To determine the level of fault, the court considered the extent of the duty to preserve the evidence, based on whether litigation is foreseeable and whether the evidence might be prejudicial to the opposing party, and whether the evidence was destroyed in bad faith. The court also considered proportionality in making decisions, including five factors spelled out in the comments to the Pennsylvania Rules of Civil Procedure:

  • the nature and scope of the litigation, including the importance and complexity of the issues and the amounts at stake;
  • the relevance of electronically stored information and its importance to the court’s adjudication in the given case;
  • the cost, burden and delay that may be imposed on the parties to deal with electronically stored information;
  • the ease of producing electronically stored information and whether substantially similar information is available with less burden; and
  • any other factors relevant under the circumstances.

Here, the amount in controversy and the importance of the issues involving the data did not support awarding a discovery sanction. Moreover, PTSI could not show that its former employees’ “innocent clean up of personal electronic devices to allow them to function was unusual, unreasonable or improper under the circumstances.” Because the defendants “routinely deleted text messages, often on a daily basis, so as not to unduly encumber their iPhones” and because of “the volume of text messages that are frequently exchanged by cell phone users and the limited amount of storage on cell phones, it would be very difficult, if not impossible, to save all text messages and to continue to use the phone for messaging.” Furthermore, the order of preservation was entered well after any relevant data would have already been created and deleted. In addition, similar information was available from other sources and custodians; the forensic examiner in the case unearthed more than 1,000 e-mails from the employees’ computers. Finally, any spoliation inference could not defeat the summary judgment motion.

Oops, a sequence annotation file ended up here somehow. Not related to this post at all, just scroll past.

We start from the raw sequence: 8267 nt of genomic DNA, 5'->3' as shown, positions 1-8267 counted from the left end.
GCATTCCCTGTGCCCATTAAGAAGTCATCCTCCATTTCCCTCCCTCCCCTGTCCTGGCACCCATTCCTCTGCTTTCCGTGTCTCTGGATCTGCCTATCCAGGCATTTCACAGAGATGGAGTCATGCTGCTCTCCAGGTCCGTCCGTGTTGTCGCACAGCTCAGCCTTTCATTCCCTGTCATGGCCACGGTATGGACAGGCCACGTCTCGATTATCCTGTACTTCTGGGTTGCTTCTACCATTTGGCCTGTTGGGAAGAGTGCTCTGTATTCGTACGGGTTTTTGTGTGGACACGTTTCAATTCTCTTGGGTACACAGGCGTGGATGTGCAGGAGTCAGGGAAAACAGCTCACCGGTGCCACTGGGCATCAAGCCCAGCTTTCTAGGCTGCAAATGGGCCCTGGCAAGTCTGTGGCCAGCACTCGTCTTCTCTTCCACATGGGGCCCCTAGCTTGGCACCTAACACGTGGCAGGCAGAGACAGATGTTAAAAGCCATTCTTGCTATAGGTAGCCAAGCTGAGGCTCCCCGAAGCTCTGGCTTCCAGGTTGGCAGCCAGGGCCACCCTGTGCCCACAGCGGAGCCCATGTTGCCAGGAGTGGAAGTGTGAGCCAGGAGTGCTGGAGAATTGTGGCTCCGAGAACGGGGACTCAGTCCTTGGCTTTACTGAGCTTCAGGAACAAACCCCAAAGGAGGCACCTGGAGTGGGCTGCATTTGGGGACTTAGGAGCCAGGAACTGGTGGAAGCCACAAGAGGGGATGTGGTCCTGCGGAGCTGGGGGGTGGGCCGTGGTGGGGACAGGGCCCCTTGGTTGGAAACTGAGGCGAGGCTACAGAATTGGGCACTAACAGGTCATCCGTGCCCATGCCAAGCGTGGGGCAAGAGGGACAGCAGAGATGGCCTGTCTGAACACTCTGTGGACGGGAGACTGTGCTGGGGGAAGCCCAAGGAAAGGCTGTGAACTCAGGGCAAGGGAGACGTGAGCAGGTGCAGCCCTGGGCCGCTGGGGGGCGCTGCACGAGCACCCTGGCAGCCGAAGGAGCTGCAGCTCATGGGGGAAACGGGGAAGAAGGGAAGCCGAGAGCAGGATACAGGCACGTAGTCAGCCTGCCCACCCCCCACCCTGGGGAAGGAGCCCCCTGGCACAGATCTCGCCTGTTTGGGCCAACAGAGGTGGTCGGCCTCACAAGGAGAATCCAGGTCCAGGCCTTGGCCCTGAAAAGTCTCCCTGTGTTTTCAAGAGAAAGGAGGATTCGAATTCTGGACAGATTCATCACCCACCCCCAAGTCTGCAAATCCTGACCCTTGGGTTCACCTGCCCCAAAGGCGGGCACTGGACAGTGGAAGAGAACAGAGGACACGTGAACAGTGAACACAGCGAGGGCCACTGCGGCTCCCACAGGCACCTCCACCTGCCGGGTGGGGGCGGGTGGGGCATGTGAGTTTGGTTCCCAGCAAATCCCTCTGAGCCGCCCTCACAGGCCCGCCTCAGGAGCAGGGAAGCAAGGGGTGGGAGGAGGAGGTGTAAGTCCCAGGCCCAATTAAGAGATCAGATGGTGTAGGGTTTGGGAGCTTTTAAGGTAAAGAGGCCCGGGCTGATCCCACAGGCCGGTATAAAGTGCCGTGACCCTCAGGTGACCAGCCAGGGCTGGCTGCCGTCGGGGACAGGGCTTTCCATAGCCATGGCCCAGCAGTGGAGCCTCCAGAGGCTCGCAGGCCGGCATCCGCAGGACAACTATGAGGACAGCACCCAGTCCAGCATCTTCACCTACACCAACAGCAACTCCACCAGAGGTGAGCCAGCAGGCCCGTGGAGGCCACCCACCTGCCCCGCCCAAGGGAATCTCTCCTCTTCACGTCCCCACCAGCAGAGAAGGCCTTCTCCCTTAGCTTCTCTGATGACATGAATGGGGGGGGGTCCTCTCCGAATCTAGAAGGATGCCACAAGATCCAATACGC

The appellate court agreed with the trial court’s reasoning and found no abuse of discretion.

So, what do you think?  Should the sanctions have been granted?  Please share any comments you might have or if you’d like to know more about a particular topic.